lister insurance agengy, inc.

963 Eastern Avenue
Malden, MA  02148

We cater to Veterans and their insurance needs!!










Please check with your respective state to see if the coverage works the same. Reason being, in certain states the rider is never covered; but the passenger is!




 I've revised this since we've gone to "competition" here in Massachusetts

"Motorcycle Insurance 101 revisited 2013"


Most Motorcycle Insurance is written on a standard Mass Auto Policy, but please know this: it  works differently than the Auto Policy in some cases.

There are 12 coverage items on the Mass Auto policy and it might seem very intimidating if you don't have any insurance savvy...and even though and they each work independently of each other, remember this.

 There are basically only two type of auto coverage: BODILY INJURY & PROPERTY DAMAGE!


Bodily Injury is injury that you do to someone's body, be it yours or someone else's.

Property Damage is damage you do to property, your property on the auto policy would be your vehicle (auto or motorcycle or whatever is scheduled) and property of others could be their car or their fence, a streetlight, a lawn, a house. etc.

Compulsory: Coverage that is mandated by the State

PIP: Personal Injury Protection - goes out the window once you're on the bike in any way, shape or form!

 Collision: A crash with another object (other than an animal)


Comprehensive:  Fire, theft, vandalism, falling objects, and hitting an animal


 That should make it easier to understand coverage a bit, to know that there are basically just two types.

 Before I embark upon the actual breakout of coverage, please be sure to include Guest Coverage on your policy. Currently, there’s no place designated on a policy to know if you've received this coverage or not; so check with your agent to make sure they're provided it for you. ( In Massachusetts it's generally included unless specifically requested to be excluded; and I do not recommend excluding it.) For those of you with single seats, take the coverage anyway! It doesn't cost anything to give coverage for that one time that you put your buddy on the back and take them to the dealership. If you haven't opted to take guest coverage, your passenger could have no coverage in the event of a loss.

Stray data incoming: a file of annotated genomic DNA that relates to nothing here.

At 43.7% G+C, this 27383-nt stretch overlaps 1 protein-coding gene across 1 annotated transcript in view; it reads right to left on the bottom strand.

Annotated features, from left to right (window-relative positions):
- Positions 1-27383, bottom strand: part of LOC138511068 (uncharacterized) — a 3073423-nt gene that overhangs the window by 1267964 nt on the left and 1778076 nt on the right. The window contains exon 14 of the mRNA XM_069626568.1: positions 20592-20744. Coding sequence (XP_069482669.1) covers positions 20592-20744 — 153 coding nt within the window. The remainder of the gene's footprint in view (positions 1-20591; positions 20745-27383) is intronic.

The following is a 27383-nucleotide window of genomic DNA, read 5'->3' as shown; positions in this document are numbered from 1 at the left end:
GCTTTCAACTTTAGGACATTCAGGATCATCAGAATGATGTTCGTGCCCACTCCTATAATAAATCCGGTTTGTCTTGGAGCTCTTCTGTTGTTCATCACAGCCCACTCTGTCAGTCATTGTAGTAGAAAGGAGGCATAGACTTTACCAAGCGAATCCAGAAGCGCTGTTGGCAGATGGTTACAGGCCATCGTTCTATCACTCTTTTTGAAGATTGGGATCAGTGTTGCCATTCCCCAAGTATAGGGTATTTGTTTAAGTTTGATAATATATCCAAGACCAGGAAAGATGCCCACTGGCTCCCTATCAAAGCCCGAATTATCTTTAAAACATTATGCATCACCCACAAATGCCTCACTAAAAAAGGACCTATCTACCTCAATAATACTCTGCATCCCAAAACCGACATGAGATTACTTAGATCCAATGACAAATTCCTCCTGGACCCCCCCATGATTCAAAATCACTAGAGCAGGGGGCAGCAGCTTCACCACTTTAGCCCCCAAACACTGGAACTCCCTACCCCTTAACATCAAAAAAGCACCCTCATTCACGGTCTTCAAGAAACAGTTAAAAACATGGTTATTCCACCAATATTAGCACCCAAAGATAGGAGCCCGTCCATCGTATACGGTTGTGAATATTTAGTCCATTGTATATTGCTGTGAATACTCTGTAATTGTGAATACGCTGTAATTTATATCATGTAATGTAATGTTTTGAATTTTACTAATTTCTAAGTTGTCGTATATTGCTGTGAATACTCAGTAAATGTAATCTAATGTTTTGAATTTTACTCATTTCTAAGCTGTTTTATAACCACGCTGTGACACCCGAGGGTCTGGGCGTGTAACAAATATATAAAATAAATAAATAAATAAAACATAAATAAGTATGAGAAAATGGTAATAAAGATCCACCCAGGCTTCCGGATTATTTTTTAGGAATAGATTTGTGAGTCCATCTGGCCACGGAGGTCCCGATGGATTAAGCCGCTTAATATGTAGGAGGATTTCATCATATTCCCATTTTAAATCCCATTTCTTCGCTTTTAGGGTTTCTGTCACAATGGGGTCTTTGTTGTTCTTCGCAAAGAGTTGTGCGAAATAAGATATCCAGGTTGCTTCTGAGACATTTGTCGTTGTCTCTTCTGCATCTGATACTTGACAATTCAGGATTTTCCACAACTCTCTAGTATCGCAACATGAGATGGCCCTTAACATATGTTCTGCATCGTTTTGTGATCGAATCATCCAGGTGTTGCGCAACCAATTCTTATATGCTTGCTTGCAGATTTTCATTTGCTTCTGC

Coverage #1:  Bodily Injury to Others: Is Compulsory in Massachusetts with limits of $20,000 per person and $40,000 per accident. This coverage does not cover you on private ways or on roads out of Massachusetts, or include your passenger; and you're not able to increase the limit. (This coverage can be bought under Optional Bodily Injury, Part #5, and the limit can be increased to cover your assets).


 Coverage #2:  PIP - Personal Injury Protection, another compulsory coverage, hereafter known as PIP; note that there is no PIP Coverage while you are on your bike. Meaning that, the minute you position yourself on your motorcycle, the PIP goes out the window!! Yes, even while you're stopped and not moving; even if the bike is locked, you are not covered under the PIP portion of the policy. You are however, covered if you are standing beside your bike and someone knocks the bike over on you, or you walk away from your bike and are hit as a pedestrian. You'll note that the premium charged for this coverage is much less than the charge for your automobile. The limit available is $8000; and I don't recommend taking a deductible here, the savings just isn't worth it.